Europe‘s Telecommunication Plan
On 28th May, Neelie Kroes, the European commissioner responsible for digital matters, is due to address the European Telecoms council. The purpose of the meeting is to allow Ms Kroes to brief the telecoms ministers of the 27 EU states on the EU’s proposals for the development of telecommunications over the next five years. Ms Kroes is fairly new to her post, having previously been competition commissioner.
Whilst the full plan details have not yet been announced, Ms Kroes is known to be keen on creating a single Europe wide communications area. This would stop the current practices of high mobile roaming charges, higher rates for telephone calls between EU countries together with the cost of internet downloads whilst abroad.
Although roaming costs were reduced last year following EU negotiations with the telecommunications industry, the new 5 year plan is understood to go much further in opening up competition and cutting costs to the benefit of consumers. Some industry sceptics believe that Ms Kroes may have had to water her plans down following opposition from the industry and representations made by some governments. The document is therefore eagerly awaited by everyone who has an interest in international communications.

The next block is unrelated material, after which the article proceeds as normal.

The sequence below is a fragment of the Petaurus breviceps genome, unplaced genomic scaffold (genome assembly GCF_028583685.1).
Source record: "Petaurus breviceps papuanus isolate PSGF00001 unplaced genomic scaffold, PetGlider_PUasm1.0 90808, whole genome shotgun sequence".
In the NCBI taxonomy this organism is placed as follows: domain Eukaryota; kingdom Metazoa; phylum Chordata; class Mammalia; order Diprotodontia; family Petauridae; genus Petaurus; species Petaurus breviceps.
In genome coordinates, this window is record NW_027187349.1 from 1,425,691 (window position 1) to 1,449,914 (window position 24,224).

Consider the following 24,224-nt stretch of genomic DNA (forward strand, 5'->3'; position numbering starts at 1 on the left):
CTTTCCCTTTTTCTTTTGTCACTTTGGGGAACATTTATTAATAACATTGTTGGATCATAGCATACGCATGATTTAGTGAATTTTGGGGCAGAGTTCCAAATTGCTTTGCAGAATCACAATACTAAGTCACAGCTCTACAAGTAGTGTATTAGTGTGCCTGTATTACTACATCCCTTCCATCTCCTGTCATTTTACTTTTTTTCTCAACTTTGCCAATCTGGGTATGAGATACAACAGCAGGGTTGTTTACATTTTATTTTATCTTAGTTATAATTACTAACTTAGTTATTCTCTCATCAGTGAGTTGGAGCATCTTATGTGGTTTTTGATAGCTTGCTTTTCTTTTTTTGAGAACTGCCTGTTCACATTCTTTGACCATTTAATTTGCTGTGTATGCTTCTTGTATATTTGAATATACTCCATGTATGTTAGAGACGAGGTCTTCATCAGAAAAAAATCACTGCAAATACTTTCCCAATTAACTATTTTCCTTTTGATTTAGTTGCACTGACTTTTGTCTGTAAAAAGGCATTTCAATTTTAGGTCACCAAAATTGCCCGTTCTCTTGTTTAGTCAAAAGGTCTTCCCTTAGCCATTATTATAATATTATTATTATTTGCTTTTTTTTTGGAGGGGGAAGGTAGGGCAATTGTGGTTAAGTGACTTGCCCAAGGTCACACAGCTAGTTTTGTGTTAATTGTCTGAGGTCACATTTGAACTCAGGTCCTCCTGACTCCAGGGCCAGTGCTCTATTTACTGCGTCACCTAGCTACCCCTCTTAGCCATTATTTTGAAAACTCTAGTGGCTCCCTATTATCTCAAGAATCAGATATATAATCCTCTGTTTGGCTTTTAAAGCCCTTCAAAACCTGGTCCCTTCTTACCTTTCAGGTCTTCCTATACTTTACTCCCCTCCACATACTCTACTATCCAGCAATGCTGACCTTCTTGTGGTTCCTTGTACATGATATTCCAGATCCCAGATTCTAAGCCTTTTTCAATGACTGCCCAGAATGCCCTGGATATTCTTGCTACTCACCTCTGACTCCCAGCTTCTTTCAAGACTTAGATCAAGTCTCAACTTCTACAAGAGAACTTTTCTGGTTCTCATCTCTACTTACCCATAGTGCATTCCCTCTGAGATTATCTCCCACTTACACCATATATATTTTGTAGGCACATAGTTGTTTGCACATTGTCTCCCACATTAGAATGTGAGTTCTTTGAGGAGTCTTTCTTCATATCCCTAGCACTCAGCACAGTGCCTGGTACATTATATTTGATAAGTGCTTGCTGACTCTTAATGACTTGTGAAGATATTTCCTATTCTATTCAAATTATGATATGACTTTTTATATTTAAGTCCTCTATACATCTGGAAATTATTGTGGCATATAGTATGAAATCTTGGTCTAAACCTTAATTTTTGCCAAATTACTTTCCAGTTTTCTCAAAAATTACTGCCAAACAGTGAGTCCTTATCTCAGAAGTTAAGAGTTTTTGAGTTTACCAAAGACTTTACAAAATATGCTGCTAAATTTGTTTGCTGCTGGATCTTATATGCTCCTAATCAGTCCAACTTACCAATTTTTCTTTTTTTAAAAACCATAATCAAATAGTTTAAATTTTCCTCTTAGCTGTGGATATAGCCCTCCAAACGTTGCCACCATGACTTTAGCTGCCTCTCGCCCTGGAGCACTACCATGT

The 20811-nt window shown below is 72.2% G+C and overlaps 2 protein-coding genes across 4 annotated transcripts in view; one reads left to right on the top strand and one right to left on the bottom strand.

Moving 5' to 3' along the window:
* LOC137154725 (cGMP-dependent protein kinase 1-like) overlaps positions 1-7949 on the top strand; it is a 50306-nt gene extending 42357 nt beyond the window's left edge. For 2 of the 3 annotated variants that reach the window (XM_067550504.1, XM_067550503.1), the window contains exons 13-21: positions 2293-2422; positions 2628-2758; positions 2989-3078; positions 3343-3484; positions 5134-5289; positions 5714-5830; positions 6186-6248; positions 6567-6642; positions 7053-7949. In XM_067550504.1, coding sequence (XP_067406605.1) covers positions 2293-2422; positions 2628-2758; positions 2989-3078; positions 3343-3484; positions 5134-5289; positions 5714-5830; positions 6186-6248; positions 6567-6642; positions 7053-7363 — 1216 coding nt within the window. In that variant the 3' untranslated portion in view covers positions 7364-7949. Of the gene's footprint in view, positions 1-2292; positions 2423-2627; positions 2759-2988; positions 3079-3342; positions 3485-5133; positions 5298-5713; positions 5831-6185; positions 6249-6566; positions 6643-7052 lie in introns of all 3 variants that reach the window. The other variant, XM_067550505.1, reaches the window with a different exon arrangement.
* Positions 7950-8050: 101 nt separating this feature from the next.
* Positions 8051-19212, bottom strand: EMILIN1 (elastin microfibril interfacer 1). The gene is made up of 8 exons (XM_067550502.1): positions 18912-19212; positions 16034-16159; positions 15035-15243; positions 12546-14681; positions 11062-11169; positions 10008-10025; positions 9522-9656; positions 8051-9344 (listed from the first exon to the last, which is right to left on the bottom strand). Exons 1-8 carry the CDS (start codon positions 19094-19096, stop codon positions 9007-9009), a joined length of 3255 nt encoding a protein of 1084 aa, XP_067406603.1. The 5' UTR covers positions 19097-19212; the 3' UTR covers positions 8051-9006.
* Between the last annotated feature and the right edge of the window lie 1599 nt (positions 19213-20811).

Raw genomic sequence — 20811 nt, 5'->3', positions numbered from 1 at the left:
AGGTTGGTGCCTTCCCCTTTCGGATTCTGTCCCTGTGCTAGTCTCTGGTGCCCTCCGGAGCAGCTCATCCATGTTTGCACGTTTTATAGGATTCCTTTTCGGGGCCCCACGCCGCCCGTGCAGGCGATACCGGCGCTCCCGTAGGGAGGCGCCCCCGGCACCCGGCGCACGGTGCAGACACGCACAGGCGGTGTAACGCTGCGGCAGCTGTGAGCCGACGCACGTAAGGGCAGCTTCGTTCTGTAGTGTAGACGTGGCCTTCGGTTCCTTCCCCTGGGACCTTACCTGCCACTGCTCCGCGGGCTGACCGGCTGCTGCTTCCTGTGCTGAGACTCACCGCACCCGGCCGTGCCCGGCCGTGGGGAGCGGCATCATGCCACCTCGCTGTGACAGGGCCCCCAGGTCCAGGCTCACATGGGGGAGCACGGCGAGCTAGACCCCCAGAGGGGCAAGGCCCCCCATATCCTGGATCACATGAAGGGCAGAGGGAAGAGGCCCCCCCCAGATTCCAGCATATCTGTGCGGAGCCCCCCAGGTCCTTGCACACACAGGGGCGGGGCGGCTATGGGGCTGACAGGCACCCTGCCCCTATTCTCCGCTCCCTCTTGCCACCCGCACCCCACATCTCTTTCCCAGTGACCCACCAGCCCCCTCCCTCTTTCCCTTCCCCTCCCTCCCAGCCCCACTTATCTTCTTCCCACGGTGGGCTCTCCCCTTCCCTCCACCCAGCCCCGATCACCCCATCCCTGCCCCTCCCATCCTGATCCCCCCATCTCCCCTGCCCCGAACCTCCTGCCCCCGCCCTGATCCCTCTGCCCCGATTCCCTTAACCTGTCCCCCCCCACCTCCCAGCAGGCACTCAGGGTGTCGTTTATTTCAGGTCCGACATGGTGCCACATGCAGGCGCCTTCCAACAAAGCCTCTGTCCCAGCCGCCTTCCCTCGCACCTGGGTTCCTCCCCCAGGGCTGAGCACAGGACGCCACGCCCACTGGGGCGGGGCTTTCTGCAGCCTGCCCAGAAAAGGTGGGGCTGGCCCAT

In the meantime, companies who have an international presence are already working to enhance their communications whilst keeping their costs down. Developments such as VOIP which allows telephone conversations via the internet are becoming common practice for business meetings. Because VOIP calls are routed via the internet the cost is generally less than that offered by standard telephone line providers. VOIP can also support video conferencing which either enhances or destroys the discussion, depending on your point of view. Certainly the use of VOIP video conferencing has caught out many staff working from home who suddenly realise that shorts in the back garden don’t lend themselves to a businesslike image.
Anyone, business or individual, with a broadband connection can currently benefit from the cost savings generated through VOIP technology. For other forms of international communication we await Ms Kroes’ report with interest.